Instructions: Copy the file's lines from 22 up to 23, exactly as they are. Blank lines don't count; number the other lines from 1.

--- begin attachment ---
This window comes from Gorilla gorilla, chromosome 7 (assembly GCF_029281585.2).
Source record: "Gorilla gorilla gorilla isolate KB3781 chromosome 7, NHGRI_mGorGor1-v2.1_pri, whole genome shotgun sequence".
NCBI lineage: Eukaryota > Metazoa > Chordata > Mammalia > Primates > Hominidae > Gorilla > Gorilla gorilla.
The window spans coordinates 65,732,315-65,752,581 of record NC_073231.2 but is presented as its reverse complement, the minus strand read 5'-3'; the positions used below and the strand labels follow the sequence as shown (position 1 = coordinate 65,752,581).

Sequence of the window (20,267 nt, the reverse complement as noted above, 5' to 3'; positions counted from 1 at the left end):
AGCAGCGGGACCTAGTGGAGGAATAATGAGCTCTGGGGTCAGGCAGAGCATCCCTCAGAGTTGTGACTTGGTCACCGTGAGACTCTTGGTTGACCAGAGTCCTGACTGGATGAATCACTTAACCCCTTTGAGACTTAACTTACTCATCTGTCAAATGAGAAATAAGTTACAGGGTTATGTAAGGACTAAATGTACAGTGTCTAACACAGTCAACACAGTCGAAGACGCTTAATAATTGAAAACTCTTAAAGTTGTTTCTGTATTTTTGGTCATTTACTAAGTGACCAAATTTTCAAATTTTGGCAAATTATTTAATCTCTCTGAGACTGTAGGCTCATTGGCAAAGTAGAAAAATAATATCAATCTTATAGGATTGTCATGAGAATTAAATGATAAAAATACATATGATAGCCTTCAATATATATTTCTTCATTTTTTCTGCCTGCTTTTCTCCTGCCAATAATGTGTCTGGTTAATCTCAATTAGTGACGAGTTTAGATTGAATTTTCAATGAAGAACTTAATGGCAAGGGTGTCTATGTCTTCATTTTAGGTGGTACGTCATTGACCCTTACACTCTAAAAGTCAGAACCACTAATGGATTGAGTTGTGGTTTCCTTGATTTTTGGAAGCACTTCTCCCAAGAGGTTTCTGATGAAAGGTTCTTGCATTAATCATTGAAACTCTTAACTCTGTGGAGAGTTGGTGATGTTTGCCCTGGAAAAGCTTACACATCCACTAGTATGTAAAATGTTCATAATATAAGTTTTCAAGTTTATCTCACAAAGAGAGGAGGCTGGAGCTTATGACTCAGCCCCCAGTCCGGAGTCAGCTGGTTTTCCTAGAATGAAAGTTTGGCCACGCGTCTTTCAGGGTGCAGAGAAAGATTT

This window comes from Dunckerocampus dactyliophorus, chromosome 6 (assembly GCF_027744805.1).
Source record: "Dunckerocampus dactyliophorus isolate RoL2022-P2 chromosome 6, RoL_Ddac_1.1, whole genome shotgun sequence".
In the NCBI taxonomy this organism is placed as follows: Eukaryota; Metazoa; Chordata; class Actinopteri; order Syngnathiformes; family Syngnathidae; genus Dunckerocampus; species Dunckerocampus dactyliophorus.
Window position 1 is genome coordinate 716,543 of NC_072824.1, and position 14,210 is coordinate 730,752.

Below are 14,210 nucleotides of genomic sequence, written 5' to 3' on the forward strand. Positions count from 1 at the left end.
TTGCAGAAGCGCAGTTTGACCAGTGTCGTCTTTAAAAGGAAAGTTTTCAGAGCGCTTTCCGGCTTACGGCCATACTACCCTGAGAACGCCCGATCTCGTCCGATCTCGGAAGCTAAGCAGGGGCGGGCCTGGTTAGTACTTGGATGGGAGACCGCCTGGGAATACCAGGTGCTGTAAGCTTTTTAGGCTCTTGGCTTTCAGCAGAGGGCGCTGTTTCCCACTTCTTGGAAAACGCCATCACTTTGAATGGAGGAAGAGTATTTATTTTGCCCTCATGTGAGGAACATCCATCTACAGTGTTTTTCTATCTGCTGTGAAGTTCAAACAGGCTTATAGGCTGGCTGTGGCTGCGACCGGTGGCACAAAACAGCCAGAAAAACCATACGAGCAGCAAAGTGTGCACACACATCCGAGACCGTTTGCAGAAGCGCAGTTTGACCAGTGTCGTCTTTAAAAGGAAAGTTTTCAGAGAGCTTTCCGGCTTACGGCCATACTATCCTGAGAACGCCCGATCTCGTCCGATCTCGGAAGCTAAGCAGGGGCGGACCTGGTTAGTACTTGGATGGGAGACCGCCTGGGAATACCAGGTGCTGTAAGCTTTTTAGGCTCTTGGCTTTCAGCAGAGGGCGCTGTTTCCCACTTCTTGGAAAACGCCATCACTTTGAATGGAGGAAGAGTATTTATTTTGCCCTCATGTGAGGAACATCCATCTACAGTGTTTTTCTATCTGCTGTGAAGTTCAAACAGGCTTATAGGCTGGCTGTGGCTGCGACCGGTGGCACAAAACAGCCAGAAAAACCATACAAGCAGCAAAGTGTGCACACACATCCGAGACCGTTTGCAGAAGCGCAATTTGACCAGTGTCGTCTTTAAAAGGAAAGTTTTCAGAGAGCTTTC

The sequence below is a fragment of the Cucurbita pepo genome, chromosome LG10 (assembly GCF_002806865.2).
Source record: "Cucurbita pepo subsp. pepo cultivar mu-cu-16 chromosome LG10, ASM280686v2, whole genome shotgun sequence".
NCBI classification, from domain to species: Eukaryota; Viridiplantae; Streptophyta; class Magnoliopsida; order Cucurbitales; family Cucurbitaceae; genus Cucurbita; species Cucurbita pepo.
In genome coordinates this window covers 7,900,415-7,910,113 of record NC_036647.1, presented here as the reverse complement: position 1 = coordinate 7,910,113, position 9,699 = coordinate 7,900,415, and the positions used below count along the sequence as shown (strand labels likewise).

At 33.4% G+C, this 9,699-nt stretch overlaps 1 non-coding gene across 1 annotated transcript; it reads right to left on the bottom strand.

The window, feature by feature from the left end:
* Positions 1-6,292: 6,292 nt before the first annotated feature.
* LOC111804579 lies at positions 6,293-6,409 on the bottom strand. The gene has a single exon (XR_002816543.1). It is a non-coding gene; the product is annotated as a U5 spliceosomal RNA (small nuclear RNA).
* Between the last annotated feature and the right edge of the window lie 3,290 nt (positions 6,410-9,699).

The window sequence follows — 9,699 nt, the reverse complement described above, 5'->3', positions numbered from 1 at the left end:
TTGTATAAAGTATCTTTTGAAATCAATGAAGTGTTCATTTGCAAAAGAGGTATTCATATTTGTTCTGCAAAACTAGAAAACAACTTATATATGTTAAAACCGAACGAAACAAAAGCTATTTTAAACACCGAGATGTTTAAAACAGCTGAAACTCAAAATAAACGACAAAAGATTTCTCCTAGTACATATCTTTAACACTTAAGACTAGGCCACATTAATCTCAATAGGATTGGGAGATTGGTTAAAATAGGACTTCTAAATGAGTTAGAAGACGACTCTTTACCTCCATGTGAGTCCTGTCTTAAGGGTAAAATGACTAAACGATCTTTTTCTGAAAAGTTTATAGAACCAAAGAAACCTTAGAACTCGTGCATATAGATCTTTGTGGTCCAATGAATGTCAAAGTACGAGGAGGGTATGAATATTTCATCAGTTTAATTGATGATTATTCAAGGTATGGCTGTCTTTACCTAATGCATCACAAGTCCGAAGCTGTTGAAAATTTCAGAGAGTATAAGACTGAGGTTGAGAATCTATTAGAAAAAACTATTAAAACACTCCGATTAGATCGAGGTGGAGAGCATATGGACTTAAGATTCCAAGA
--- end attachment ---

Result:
The window sequence follows — 9,699 nt, the reverse complement described above, 5'->3', positions numbered from 1 at the left end:
TTGTATAAAGTATCTTTTGAAATCAATGAAGTGTTCATTTGCAAAAGAGGTATTCATATTTGTTCTGCAAAACTAGAAAACAACTTATATATGTTAAAACCGAACGAAACAAAAGCTATTTTAAACACCGAGATGTTTAAAACAGCTGAAACTCAAAATAAACGACAAAAGATTTCTCCTAGTACATATCTTTAACACTTAAGACTAGGCCACATTAATCTCAATAGGATTGGGAGATTGGTTAAAATAGGACTTCTAAATGAGTTAGAAGACGACTCTTTACCTCCATGTGAGTCCTGTCTTAAGGGTAAAATGACTAAACGATCTTTTTCTGAAAAGTTTATAGAACCAAAGAAACCTTAGAACTCGTGCATATAGATCTTTGTGGTCCAATGAATGTCAAAGTACGAGGAGGGTATGAATATTTCATCAGTTTAATTGATGATTATTCAAGGTATGGCTGTCTTTACCTAATGCATCACAAGTCCGAAGCTGTTGAAAATTTCAGAGAGTATAAGACTGAGGTTGAGAATCTATTAGAAAAAACTATTAAAACACTCCGATTAGATCGAGGTGGAGAGCATATGGACTTAAGATTCCAAGA